Jorge Moll earned his degree in Medicine from the Federal University of Rio de Janeiro in 1994 in addition to completing his medical residency in Neurology. After obtaining a Ph.D. in Experimental Pathophysiology at Sao Paulo University, he became the head of the D’Or Institute of Research and Education (IDOR) and the Cognitive and Behavioral Neuroscience Unit (CBNU) located in Rio de Janeiro (Scholar.Google).
The Gift of Giving
Jason Marsh and Jill Suttie offer commentary on why gift giving can be beneficial. The act of giving strengthens their health and happiness in addition to the community around them.
Jorge Moll and several of his colleagues at the National Institute of Health conducted a research study in 2006 to determine the positive effects of gift giving. They discovered that when individuals donate to charities or hand out gifts, regions of their brain associated with pleasure, social connection and trust begin to open. “Helper’s high,” an emotional feeling triggered by endorphins being released in the brain, creates this altruistic behavior. This biological finding adds more depth to the following research study on the benefits of giving.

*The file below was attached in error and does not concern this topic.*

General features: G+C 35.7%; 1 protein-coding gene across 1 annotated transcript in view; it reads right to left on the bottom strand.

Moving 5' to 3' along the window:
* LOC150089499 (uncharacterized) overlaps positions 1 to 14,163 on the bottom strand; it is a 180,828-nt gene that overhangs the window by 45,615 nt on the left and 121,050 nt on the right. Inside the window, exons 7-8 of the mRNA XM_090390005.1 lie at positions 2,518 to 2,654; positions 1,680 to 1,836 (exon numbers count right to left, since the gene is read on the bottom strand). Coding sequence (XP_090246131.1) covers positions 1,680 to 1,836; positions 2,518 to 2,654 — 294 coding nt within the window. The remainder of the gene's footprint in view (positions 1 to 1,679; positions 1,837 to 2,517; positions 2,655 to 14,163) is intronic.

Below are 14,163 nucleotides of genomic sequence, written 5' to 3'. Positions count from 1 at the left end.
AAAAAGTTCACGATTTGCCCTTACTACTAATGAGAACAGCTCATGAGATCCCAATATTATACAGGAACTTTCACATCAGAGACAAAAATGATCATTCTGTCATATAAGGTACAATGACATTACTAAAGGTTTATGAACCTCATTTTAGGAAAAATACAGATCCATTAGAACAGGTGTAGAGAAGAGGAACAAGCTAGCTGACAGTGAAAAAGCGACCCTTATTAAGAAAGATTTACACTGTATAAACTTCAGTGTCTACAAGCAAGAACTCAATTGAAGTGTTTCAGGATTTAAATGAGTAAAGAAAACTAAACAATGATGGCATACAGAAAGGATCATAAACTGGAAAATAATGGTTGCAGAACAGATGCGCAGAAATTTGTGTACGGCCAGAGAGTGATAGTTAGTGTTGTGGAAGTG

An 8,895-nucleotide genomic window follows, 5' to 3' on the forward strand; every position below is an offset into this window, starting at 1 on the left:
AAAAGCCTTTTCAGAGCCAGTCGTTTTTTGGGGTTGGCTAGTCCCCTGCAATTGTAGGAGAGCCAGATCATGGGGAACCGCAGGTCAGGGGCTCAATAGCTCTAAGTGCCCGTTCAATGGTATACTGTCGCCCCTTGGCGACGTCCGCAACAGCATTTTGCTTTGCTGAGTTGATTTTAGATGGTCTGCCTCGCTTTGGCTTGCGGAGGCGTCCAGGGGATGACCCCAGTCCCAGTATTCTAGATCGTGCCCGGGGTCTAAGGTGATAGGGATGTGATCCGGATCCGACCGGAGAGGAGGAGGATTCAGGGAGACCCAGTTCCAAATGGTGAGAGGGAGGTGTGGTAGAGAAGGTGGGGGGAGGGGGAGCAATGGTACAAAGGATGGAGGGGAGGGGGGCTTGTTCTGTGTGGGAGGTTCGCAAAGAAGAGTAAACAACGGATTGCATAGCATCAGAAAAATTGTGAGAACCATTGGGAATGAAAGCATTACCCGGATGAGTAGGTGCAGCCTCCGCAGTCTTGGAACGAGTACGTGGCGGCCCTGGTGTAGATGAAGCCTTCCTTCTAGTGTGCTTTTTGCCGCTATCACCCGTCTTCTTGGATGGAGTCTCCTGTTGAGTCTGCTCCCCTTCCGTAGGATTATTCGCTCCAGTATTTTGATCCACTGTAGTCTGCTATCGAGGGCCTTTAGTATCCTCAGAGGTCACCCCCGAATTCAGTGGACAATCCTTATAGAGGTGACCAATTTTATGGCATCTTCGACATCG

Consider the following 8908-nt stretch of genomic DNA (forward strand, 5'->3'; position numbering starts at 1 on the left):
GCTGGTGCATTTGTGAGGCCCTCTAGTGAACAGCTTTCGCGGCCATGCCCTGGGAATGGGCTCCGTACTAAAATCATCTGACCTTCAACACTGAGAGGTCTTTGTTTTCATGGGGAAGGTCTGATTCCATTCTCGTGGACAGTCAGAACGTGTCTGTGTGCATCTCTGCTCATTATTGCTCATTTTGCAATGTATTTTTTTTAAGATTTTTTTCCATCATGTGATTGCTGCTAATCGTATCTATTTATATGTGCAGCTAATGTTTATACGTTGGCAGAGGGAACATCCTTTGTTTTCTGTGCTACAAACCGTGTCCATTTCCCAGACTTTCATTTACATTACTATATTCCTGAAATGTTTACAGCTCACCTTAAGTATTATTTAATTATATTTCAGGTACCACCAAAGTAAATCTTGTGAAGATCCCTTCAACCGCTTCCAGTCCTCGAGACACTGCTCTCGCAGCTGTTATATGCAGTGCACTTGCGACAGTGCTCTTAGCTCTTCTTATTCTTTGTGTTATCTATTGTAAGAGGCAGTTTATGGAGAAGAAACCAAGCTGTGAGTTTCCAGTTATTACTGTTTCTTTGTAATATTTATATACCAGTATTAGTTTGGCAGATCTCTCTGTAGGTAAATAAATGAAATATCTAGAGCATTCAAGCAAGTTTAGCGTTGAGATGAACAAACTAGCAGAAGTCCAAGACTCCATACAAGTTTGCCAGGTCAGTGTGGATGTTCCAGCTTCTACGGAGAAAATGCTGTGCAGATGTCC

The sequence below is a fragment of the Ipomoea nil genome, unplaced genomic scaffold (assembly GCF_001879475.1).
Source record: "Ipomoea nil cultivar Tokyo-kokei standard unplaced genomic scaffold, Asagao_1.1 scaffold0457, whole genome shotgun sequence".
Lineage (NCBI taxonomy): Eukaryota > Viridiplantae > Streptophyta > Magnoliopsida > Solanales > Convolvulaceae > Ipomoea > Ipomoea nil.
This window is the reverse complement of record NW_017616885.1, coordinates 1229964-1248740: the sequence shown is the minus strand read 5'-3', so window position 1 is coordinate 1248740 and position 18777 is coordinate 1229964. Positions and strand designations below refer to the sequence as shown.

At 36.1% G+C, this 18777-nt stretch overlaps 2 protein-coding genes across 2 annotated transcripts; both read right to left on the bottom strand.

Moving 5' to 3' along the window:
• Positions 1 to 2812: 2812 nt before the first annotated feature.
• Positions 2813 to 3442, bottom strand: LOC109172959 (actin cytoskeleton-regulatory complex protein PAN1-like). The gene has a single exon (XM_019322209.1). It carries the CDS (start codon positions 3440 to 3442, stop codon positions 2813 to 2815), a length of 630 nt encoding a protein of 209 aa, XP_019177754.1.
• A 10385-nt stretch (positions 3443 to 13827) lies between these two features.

Other major advantages include
- Major Health Benefits: The odds of health diseases such as chronic illness, HIV, and multiple sclerosis are greatly reduced
- Increased cooperation and social connection: As suggested by Robb Willer, giving to others increase the likelihood of being rewarded in the future, regardless if the person is the recipient or someone else. The exchange also promotes trust and cooperation that increases our ties to others.
- Giving evokes gratitude
- Domino Effect: Once an act of kindness or giving is apparent in a community, it motivates more members to follow the same trend or action.
More about Jorge Moll at http://moll-lab.org/our-team/jorge-moll